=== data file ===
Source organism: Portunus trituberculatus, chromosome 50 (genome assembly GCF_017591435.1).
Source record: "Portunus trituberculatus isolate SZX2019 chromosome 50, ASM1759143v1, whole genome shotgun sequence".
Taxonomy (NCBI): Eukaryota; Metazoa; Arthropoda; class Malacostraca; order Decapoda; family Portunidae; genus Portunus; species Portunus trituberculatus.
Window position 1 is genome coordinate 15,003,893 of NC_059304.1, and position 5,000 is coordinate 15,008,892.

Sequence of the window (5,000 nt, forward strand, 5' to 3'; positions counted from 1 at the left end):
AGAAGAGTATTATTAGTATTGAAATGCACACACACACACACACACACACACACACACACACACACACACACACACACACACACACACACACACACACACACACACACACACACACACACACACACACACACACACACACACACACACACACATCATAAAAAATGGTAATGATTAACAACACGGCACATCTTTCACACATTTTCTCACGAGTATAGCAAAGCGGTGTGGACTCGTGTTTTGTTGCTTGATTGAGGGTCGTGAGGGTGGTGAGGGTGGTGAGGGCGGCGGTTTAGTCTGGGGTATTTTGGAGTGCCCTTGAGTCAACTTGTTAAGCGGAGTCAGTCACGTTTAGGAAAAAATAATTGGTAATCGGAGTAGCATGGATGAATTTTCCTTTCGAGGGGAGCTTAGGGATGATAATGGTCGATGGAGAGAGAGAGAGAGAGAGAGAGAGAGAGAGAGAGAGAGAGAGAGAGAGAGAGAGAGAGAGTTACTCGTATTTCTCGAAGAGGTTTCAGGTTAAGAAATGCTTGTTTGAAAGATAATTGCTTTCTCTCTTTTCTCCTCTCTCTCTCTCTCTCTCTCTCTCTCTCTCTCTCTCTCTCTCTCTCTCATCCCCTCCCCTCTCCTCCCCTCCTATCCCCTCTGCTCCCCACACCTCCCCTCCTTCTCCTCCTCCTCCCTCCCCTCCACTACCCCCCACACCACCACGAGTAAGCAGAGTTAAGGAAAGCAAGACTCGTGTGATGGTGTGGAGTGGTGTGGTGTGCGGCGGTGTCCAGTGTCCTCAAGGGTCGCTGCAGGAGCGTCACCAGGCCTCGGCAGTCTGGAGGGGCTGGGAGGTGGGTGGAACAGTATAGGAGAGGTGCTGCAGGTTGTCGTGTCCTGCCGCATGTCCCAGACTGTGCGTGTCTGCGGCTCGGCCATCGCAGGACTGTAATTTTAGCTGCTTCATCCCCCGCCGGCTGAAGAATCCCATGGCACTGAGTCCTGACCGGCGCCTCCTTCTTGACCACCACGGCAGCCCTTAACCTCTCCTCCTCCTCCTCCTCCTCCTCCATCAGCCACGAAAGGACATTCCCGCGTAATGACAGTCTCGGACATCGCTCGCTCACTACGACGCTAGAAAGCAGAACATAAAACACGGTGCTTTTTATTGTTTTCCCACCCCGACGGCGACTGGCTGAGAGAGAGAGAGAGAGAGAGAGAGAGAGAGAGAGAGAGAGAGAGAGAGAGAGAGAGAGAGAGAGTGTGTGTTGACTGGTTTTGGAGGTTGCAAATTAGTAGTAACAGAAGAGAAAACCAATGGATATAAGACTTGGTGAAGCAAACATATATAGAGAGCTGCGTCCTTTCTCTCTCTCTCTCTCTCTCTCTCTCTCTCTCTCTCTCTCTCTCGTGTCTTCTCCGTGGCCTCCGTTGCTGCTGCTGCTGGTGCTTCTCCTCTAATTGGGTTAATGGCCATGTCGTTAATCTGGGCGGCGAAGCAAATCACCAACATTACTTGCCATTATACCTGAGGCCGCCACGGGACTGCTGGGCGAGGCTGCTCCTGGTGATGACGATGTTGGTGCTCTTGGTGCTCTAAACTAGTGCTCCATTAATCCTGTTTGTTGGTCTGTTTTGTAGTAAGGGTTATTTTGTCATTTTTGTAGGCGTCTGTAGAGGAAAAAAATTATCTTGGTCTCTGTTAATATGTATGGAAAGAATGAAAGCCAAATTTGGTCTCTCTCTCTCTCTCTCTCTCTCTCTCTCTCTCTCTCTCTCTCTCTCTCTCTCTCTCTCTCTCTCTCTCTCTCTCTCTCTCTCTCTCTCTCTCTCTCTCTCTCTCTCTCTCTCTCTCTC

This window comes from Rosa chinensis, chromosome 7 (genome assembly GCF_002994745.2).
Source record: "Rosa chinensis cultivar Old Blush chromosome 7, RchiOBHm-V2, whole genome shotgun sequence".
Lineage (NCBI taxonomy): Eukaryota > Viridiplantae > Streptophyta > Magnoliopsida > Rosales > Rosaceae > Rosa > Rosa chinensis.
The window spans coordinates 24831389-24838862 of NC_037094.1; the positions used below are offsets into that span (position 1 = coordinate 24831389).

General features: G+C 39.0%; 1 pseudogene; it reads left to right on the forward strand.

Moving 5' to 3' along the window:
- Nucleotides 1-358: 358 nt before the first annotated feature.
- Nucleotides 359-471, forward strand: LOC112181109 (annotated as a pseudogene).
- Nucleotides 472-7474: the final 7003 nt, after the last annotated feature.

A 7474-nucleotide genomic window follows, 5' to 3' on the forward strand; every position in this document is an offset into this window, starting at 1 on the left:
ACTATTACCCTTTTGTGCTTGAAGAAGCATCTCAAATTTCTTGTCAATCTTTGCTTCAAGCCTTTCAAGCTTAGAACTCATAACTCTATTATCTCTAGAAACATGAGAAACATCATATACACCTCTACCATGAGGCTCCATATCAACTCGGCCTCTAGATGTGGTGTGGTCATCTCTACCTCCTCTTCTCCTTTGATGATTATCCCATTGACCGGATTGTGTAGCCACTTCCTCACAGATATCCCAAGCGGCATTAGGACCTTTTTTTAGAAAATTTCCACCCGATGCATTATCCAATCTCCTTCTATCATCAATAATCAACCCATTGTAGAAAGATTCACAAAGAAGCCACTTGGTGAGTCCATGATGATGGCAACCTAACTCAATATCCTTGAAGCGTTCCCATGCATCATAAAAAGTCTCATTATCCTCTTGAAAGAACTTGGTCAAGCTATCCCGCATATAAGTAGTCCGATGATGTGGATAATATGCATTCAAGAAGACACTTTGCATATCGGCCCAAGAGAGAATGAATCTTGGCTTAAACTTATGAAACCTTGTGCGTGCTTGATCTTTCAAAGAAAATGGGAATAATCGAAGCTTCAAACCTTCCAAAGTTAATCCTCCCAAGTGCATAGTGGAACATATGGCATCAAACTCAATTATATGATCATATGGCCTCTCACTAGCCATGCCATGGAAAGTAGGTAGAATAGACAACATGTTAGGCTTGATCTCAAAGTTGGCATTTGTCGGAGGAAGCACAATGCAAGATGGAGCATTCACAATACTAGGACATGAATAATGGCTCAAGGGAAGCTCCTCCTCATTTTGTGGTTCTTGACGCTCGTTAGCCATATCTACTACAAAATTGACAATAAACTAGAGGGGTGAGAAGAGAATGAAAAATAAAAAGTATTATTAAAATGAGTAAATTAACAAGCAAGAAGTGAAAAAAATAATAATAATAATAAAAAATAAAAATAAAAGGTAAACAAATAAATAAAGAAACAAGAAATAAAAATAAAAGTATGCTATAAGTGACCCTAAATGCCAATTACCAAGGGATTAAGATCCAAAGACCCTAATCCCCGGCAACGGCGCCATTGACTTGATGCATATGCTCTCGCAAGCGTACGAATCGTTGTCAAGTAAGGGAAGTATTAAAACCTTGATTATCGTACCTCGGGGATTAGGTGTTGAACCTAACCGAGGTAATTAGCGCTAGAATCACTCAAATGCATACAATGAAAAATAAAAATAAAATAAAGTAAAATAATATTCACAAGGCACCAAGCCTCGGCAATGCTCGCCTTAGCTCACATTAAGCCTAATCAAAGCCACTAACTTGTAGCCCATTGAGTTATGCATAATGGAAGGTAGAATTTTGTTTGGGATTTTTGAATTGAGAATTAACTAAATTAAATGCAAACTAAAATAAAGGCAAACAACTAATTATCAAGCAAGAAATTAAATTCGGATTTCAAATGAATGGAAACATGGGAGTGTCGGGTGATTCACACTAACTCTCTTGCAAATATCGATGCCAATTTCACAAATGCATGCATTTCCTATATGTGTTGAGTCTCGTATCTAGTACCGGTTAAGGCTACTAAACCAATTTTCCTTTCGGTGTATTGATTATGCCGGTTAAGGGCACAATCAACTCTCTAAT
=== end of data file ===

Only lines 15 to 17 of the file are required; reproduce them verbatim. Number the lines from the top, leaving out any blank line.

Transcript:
- Nucleotides 472-7474: the final 7003 nt, after the last annotated feature.

A 7474-nucleotide genomic window follows, 5' to 3' on the forward strand; every position in this document is an offset into this window, starting at 1 on the left:
ACTATTACCCTTTTGTGCTTGAAGAAGCATCTCAAATTTCTTGTCAATCTTTGCTTCAAGCCTTTCAAGCTTAGAACTCATAACTCTATTATCTCTAGAAACATGAGAAACATCATATACACCTCTACCATGAGGCTCCATATCAACTCGGCCTCTAGATGTGGTGTGGTCATCTCTACCTCCTCTTCTCCTTTGATGATTATCCCATTGACCGGATTGTGTAGCCACTTCCTCACAGATATCCCAAGCGGCATTAGGACCTTTTTTTAGAAAATTTCCACCCGATGCATTATCCAATCTCCTTCTATCATCAATAATCAACCCATTGTAGAAAGATTCACAAAGAAGCCACTTGGTGAGTCCATGATGATGGCAACCTAACTCAATATCCTTGAAGCGTTCCCATGCATCATAAAAAGTCTCATTATCCTCTTGAAAGAACTTGGTCAAGCTATCCCGCATATAAGTAGTCCGATGATGTGGATAATATGCATTCAAGAAGACACTTTGCATATCGGCCCAAGAGAGAATGAATCTTGGCTTAAACTTATGAAACCTTGTGCGTGCTTGATCTTTCAAAGAAAATGGGAATAATCGAAGCTTCAAACCTTCCAAAGTTAATCCTCCCAAGTGCATAGTGGAACATATGGCATCAAACTCAATTATATGATCATATGGCCTCTCACTAGCCATGCCATGGAAAGTAGGTAGAATAGACAACATGTTAGGCTTGATCTCAAAGTTGGCATTTGTCGGAGGAAGCACAATGCAAGATGGAGCATTCACAATACTAGGACATGAATAATGGCTCAAGGGAAGCTCCTCCTCATTTTGTGGTTCTTGACGCTCGTTAGCCATATCTACTACAAAATTGACAATAAACTAGAGGGGTGAGAAGAGAATGAAAAATAAAAAGTATTATTAAAATGAGTAAATTAACAAGCAAGAAGTGAAAAAAATAATAATAATAATAAAAAATAAAAATAAAAGGTAAACAAATAAATAAAGAAACAAGAAATAAAAATAAAAGTATGCTATAAGTGACCCTAAATGCCAATTACCAAGGGATTAAGATCCAAAGACCCTAATCCCCGGCAACGGCGCCATTGACTTGATGCATATGCTCTCGCAAGCGTACGAATCGTTGTCAAGTAAGGGAAGTATTAAAACCTTGATTATCGTACCTCGGGGATTAGGTGTTGAACCTAACCGAGGTAATTAGCGCTAGAATCACTCAAATGCATACAATGAAAAATAAAAATAAAATAAAGTAAAATAATATTCACAAGGCACCAAGCCTCGGCAATGCTCGCCTTAGCTCACATTAAGCCTAATCAAAGCCACTAACTTGTAGCCCATTGAGTTATGCATAATGGAAGGTAGAATTTTGTTTGGGATTTTTGAATTGAGAATTAACTAAATTAAATGCAAACTAAAATAAAGGCAAACAACTAATTATCAAGCAAGAAATTAAATTCGGATTTCAAATGAATGGAAACATGGGAGTGTCGGGTGATTCACACTAACTCTCTTGCAAATATCGATGCCAATTTCACAAATGCATGCATTTCCTATATGTGTTGAGTCTCGTATCTAGTACCGGTTAAGGCTACTAAACCAATTTTCCTTTCGGTGTATTGATTATGCCGGTTAAGGGCACAATCAACTCTCTAAT